37. 37.
    Batalha LAR, Han Q, Jameel H et al (2015) Production of fermentable sugars from sugarcane bagasse by enzymatic hydrolysis after autohydrolysis and mechanical refining. Biores Technol 180:97–105CrossRefGoogle Scholar
  38. 38.
    Ju X, Grego C, Zhang X (2013) Specific effects of fiber size and fiber swelling on biomass substrate surface area and enzymatic digestibility. Biores Technol 144:232–239CrossRefGoogle Scholar
  39. 39.
    Zhang YP, Lynd LR (2004) Toward an aggregated understanding of enzymatic hydrolysis of cellulose: noncomplexed cellulase systems. Biotechnol Bioeng 88:797–824CrossRefPubMedGoogle Scholar
  40. 40.
    Kumar L, Arantes V, Chandra R et al (2012) The lignin present in steam pretreated softwood binds enzymes and limits cellulose accessibility. Bioresour Technol 103:201–208CrossRefPubMedGoogle Scholar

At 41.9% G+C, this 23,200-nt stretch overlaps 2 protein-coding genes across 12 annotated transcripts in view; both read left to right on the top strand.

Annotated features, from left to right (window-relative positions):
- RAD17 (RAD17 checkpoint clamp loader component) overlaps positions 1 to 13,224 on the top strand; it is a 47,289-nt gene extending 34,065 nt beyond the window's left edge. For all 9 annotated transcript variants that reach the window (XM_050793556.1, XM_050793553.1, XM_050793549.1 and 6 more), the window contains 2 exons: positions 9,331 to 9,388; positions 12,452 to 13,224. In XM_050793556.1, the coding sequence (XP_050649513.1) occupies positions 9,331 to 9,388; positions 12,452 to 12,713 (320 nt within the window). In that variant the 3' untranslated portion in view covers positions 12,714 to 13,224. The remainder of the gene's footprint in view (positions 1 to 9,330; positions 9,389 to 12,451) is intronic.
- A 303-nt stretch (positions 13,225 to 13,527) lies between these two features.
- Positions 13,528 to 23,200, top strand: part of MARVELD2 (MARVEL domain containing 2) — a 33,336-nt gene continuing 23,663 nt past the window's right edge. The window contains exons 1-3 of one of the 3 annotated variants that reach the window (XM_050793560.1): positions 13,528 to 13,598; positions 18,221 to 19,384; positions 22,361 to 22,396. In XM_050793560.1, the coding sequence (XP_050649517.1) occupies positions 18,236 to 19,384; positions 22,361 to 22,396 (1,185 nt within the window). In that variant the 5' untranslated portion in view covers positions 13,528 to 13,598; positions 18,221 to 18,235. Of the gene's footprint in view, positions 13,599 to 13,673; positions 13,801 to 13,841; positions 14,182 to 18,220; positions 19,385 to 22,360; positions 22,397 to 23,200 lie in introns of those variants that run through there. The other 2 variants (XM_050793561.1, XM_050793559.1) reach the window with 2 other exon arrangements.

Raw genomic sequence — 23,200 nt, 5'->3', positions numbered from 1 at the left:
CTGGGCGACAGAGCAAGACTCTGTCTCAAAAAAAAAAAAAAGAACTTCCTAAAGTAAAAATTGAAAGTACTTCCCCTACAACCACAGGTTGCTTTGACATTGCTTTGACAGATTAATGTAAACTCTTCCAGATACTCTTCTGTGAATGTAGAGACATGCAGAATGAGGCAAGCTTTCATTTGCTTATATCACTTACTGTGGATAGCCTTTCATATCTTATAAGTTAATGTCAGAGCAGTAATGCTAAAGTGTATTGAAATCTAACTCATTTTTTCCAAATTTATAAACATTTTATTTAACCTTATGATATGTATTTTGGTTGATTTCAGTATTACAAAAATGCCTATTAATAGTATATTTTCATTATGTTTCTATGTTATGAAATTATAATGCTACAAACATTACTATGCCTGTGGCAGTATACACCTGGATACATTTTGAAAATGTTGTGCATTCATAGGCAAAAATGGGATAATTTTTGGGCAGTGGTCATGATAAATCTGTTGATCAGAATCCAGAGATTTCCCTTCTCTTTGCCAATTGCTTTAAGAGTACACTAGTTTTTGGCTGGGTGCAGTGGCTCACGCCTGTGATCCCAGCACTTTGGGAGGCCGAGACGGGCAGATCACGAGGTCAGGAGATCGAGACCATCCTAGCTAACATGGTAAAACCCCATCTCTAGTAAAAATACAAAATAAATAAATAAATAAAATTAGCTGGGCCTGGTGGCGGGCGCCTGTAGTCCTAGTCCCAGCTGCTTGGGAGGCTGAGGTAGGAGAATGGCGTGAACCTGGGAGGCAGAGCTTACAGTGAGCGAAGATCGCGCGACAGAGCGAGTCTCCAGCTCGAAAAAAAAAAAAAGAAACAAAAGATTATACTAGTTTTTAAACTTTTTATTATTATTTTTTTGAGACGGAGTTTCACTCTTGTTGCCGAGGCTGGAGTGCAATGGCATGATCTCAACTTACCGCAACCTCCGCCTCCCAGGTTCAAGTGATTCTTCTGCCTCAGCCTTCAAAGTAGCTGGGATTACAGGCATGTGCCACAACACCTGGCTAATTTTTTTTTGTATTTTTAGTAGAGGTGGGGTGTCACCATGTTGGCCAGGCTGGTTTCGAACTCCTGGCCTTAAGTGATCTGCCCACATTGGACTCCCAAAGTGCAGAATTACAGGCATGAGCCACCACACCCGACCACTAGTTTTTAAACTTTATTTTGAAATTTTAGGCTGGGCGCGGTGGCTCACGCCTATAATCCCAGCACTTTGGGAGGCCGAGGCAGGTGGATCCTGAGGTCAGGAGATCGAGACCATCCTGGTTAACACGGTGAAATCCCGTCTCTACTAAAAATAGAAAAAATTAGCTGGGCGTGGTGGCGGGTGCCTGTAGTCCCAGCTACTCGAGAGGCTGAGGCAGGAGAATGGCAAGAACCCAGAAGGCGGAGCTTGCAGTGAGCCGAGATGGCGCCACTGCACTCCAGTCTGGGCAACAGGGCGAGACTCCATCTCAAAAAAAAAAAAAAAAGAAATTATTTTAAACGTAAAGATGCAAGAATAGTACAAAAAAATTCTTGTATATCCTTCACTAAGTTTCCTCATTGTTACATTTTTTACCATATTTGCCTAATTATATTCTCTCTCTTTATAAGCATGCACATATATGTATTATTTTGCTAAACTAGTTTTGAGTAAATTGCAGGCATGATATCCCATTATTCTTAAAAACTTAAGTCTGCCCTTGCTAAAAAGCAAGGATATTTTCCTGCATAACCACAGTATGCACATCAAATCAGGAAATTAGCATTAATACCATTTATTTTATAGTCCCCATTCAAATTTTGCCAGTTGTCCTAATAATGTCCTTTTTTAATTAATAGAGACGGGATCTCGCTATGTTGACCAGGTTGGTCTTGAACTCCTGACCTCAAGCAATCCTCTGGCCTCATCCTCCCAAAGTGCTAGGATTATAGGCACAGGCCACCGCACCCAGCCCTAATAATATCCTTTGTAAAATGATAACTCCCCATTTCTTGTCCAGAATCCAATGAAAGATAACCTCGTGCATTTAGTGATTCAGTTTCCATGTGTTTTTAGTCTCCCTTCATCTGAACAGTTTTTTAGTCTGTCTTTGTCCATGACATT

41. 41.
    Ju X, Engelhard M, Zhang X (2013) An advanced understanding of the specific effects of xylan and surface lignin contents on enzymatic hydrolysis of lignocellulosic biomass. Bioresour Technol 132:137–145CrossRefPubMedGoogle Scholar
  42. 42.
    Zheng Y, Zhang S, Miao S et al (2013) Temperature sensitivity of cellulase adsorption on lignin and its impact on enzymatic hydrolysis of lignocellulosic biomass. J Biotechnol 166:135–143CrossRefPubMedGoogle Scholar
  43. 43.
    Ding D, Li P, Zhang X (2019) Synergy of hemicelluloses removal and bovine serum albumin blocking of lignin for enhanced enzymatic hydrolysis. Bioresour Technol 273:231–236CrossRefPubMedGoogle Scholar

Copyright information

© Springer-Verlag GmbH Germany, part of Springer Nature 2019

Authors and Affiliations

  1. 1.College of Light Industry and Food EngineeringGuangxi UniversityNanningPeople’s Republic of China
  2. 2.Guangxi Key Laboratory of Clean Pulp and Papermaking and Pollution ControlNanningPeople’s Republic of China

Personalised recommendations